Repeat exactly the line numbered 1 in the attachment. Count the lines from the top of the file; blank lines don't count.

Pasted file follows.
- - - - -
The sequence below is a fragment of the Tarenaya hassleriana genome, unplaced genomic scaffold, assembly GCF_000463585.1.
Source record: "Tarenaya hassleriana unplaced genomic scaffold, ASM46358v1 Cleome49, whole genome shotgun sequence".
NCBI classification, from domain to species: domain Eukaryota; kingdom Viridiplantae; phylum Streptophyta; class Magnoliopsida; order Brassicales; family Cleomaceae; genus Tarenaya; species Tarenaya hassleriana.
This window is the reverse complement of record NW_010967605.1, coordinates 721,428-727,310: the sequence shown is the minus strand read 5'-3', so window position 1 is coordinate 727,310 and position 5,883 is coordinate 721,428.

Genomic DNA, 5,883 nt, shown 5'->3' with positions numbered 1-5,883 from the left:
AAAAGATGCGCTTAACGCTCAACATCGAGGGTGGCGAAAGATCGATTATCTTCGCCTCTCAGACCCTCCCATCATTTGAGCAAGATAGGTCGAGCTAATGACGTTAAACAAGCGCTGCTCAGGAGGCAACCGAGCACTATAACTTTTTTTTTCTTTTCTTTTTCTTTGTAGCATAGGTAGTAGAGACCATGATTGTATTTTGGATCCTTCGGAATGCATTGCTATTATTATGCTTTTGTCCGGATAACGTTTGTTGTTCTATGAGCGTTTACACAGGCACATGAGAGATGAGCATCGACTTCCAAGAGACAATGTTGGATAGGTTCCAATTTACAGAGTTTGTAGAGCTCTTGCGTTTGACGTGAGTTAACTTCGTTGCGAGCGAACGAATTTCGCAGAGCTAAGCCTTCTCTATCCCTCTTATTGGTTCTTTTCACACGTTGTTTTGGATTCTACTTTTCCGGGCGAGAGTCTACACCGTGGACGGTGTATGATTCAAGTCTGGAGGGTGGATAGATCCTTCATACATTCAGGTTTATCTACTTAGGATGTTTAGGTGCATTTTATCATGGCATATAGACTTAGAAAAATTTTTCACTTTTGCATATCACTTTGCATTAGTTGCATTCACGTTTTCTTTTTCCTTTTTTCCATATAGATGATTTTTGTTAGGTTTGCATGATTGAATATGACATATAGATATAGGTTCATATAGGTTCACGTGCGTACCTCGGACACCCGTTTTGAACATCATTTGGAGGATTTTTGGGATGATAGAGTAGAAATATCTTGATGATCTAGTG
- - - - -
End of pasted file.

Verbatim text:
The sequence below is a fragment of the Tarenaya hassleriana genome, unplaced genomic scaffold, assembly GCF_000463585.1.